Saturday, January 9, 2010
Nations Cup matches to go ahead in Cabinda
African Nations Cup matches will be played in Cabinda despite Friday's attack on the
Togo team bus in the province, organisers the Confederation of African Football (CAF) said.
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"After an extraordinary meeting at the airport of Cabinda,
the (CAF) president and the members of the executive committee
present have decided in perfect coordination with the Angolan
authorities to maintain the matches of Group B in Cabinda," CAF
said in a statement on Saturday.
CAF said it would
understand if Togo, who have been drawn in Group B, decided to
leave the tournament after three people were killed by gunmen in
the attack as the team were travelling to the finals.
The news comes as a spokesman for a faction of the Front for the Liberation of the Enclave of Cabinda (FLEC), said that it would launch a series of operations against the Angolan army in the area.
Rodrigues Mingas, a spokesman for the Military Position faction of FLEC, which is seeking independence for the northern Angolan enclave of Cabinda, told the Dow Jones Newswires that the Togo attack was "only a prelude to a series of targeted operations which will take place on the whole territory of Cabinda against the Angolan occupation forces."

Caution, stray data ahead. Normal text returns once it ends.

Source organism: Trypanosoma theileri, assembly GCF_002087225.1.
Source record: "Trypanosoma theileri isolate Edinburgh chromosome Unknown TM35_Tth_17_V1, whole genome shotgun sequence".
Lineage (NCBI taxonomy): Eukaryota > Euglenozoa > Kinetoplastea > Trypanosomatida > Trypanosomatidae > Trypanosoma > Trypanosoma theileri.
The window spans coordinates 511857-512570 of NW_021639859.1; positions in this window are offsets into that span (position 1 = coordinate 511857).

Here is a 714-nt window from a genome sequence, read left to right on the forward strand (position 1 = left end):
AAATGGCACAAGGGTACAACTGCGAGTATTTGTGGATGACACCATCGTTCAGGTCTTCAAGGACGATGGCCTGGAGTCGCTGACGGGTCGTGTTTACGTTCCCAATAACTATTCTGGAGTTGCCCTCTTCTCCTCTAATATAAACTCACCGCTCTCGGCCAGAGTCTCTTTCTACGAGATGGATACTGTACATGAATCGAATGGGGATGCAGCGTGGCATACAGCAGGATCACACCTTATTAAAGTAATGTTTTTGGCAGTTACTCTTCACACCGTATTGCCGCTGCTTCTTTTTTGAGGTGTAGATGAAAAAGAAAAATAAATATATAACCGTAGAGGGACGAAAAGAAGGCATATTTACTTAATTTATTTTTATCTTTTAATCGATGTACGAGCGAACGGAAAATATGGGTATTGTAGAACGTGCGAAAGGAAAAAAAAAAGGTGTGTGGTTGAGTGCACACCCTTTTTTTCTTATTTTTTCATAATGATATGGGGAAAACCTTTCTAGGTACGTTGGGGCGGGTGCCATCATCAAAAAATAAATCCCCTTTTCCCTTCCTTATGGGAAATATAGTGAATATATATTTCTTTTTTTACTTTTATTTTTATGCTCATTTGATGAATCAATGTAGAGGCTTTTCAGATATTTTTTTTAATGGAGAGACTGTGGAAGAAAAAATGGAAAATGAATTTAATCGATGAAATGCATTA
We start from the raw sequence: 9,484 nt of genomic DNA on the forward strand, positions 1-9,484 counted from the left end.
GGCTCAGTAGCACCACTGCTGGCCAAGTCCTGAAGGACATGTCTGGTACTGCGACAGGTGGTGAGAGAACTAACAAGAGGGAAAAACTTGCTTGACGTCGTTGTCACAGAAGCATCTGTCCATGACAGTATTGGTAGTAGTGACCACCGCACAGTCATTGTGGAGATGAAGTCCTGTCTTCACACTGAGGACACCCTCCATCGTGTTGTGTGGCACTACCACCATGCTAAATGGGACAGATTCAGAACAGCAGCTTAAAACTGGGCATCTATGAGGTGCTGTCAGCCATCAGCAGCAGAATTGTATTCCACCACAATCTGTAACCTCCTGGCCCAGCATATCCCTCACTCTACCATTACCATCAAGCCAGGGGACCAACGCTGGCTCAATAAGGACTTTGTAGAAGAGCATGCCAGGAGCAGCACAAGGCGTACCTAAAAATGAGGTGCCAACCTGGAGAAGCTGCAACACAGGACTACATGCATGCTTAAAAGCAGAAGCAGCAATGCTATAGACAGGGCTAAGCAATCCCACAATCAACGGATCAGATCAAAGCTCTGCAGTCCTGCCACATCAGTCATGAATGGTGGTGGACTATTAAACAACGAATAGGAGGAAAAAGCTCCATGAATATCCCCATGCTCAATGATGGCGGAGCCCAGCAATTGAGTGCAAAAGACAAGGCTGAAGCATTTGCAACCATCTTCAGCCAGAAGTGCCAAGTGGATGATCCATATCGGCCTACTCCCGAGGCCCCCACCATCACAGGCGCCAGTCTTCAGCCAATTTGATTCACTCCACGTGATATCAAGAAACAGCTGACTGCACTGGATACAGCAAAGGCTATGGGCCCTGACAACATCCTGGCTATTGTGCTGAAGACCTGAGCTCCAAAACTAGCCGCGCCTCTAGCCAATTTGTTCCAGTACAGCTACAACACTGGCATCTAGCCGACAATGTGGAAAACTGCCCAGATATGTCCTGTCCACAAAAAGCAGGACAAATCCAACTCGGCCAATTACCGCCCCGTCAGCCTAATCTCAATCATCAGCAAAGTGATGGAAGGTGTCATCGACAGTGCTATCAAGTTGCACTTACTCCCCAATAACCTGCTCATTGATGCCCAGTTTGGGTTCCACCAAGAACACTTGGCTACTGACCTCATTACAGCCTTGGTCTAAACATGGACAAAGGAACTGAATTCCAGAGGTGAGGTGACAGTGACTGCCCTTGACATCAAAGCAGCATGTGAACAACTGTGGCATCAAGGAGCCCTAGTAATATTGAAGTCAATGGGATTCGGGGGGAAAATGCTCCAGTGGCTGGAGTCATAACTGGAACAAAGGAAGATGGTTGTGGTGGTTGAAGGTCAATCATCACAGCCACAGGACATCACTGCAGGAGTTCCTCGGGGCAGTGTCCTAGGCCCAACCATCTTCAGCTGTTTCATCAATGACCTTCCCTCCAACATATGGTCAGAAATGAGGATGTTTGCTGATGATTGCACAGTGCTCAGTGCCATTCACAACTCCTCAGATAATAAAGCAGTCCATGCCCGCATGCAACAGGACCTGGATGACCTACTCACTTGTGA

Meanwhile, Ghana revealed they have been ''shaken to the core'' by the terror
attack, but have asked Togo to reconsider their decision to withdraw.
''We were all saddened by the news when reports broke out on Friday. We had
arrived a day before with no incidents and never expected such an attack,''
Ghana FA president Kwesi Nyantakyi said.
''But when the Togolese described the moment of terror to us, we were really
shaken to the core. Everyone was frightened and I must admit, we are gradually
getting over it.''
Nyantakyi insists the Black Stars are ready for their first game and would
welcome Togo's participation in the competition.
''Yes, we would be ready for the game. The players have managed to overcome it
and are going about their preparations,'' he added.
''Though we acknowledge the terrifying nature of the attack, we hope Togo would
rescind their decision to withdraw.''
However, he appreciates a major review of security in the region is needed in
order to reassure his players and the other teams in Group B, Ivory Coast and
''We have sought assurances from the organisers, the LOC (Local Organising
Committee) and the government of Angola,'' Nyantakyi said.
''It's important for us to be able to lift the players from such a gloom that
has engulfed the competition and one key area is the security that needs to be
put in place.
''The incident happened some 150km away from Cabinda but it's imperative that
measures are put in place to forestall any future occurrence.
''The safety of everyone is most important and we hope we can go through the
competition without any setback. It's rather unfortunate that the African Cup of
Nations has experienced such an incident.''